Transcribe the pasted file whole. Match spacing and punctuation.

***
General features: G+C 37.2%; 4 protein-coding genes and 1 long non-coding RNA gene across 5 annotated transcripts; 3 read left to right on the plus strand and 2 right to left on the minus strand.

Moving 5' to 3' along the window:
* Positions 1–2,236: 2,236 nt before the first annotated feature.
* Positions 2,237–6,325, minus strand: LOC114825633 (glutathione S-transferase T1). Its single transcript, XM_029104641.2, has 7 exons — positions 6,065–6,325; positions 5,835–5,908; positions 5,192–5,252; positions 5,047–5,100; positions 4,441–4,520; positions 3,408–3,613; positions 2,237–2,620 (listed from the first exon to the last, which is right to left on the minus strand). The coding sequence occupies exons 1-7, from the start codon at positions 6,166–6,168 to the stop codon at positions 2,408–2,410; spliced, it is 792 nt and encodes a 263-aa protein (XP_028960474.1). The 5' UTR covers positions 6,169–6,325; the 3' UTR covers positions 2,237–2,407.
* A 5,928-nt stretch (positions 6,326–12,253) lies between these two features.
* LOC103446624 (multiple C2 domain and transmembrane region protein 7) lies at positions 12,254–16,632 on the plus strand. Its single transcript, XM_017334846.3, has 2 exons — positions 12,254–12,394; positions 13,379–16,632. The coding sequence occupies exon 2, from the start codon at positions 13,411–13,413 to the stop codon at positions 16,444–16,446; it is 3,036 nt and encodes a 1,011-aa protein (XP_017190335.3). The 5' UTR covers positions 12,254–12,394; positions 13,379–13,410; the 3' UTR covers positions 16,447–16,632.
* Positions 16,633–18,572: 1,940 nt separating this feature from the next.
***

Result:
General features: G+C 37.2%; 4 protein-coding genes and 1 long non-coding RNA gene across 5 annotated transcripts; 3 read left to right on the plus strand and 2 right to left on the minus strand.

Moving 5' to 3' along the window:
* Positions 1–2,236: 2,236 nt before the first annotated feature.
* Positions 2,237–6,325, minus strand: LOC114825633 (glutathione S-transferase T1). Its single transcript, XM_029104641.2, has 7 exons — positions 6,065–6,325; positions 5,835–5,908; positions 5,192–5,252; positions 5,047–5,100; positions 4,441–4,520; positions 3,408–3,613; positions 2,237–2,620 (listed from the first exon to the last, which is right to left on the minus strand). The coding sequence occupies exons 1-7, from the start codon at positions 6,166–6,168 to the stop codon at positions 2,408–2,410; spliced, it is 792 nt and encodes a 263-aa protein (XP_028960474.1). The 5' UTR covers positions 6,169–6,325; the 3' UTR covers positions 2,237–2,407.
* A 5,928-nt stretch (positions 6,326–12,253) lies between these two features.
* LOC103446624 (multiple C2 domain and transmembrane region protein 7) lies at positions 12,254–16,632 on the plus strand. Its single transcript, XM_017334846.3, has 2 exons — positions 12,254–12,394; positions 13,379–16,632. The coding sequence occupies exon 2, from the start codon at positions 13,411–13,413 to the stop codon at positions 16,444–16,446; it is 3,036 nt and encodes a 1,011-aa protein (XP_017190335.3). The 5' UTR covers positions 12,254–12,394; positions 13,379–13,410; the 3' UTR covers positions 16,447–16,632.
* Positions 16,633–18,572: 1,940 nt separating this feature from the next.